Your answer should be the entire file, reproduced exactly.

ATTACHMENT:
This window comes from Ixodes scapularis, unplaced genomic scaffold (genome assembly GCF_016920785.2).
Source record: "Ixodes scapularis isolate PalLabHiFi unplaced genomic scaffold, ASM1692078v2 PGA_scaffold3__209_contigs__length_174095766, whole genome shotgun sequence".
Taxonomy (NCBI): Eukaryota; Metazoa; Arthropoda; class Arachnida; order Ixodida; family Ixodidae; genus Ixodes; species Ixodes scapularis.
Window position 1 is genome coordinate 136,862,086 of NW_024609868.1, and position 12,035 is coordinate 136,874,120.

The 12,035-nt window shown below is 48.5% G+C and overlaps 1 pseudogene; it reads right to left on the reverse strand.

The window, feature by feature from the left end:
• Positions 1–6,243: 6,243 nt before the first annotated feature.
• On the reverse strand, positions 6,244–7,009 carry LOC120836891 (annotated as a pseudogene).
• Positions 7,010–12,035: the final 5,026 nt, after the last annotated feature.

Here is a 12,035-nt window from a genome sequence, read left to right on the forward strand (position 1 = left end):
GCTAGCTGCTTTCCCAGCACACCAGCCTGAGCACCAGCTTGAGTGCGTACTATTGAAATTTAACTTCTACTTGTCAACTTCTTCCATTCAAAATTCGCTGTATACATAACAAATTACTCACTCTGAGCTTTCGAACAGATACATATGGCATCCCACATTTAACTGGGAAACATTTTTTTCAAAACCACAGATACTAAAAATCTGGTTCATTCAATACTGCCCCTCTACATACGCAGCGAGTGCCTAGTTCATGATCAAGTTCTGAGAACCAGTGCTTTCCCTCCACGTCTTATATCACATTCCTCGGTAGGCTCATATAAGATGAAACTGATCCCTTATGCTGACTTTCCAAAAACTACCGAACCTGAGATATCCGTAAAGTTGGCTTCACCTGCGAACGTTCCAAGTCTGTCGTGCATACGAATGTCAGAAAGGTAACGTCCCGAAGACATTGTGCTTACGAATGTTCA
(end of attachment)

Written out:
This window comes from Ixodes scapularis, unplaced genomic scaffold (genome assembly GCF_016920785.2).
Source record: "Ixodes scapularis isolate PalLabHiFi unplaced genomic scaffold, ASM1692078v2 PGA_scaffold3__209_contigs__length_174095766, whole genome shotgun sequence".
Taxonomy (NCBI): Eukaryota; Metazoa; Arthropoda; class Arachnida; order Ixodida; family Ixodidae; genus Ixodes; species Ixodes scapularis.
Window position 1 is genome coordinate 136,862,086 of NW_024609868.1, and position 12,035 is coordinate 136,874,120.

The 12,035-nt window shown below is 48.5% G+C and overlaps 1 pseudogene; it reads right to left on the reverse strand.

The window, feature by feature from the left end:
• Positions 1–6,243: 6,243 nt before the first annotated feature.
• On the reverse strand, positions 6,244–7,009 carry LOC120836891 (annotated as a pseudogene).
• Positions 7,010–12,035: the final 5,026 nt, after the last annotated feature.

Here is a 12,035-nt window from a genome sequence, read left to right on the forward strand (position 1 = left end):
GCTAGCTGCTTTCCCAGCACACCAGCCTGAGCACCAGCTTGAGTGCGTACTATTGAAATTTAACTTCTACTTGTCAACTTCTTCCATTCAAAATTCGCTGTATACATAACAAATTACTCACTCTGAGCTTTCGAACAGATACATATGGCATCCCACATTTAACTGGGAAACATTTTTTTCAAAACCACAGATACTAAAAATCTGGTTCATTCAATACTGCCCCTCTACATACGCAGCGAGTGCCTAGTTCATGATCAAGTTCTGAGAACCAGTGCTTTCCCTCCACGTCTTATATCACATTCCTCGGTAGGCTCATATAAGATGAAACTGATCCCTTATGCTGACTTTCCAAAAACTACCGAACCTGAGATATCCGTAAAGTTGGCTTCACCTGCGAACGTTCCAAGTCTGTCGTGCATACGAATGTCAGAAAGGTAACGTCCCGAAGACATTGTGCTTACGAATGTTCA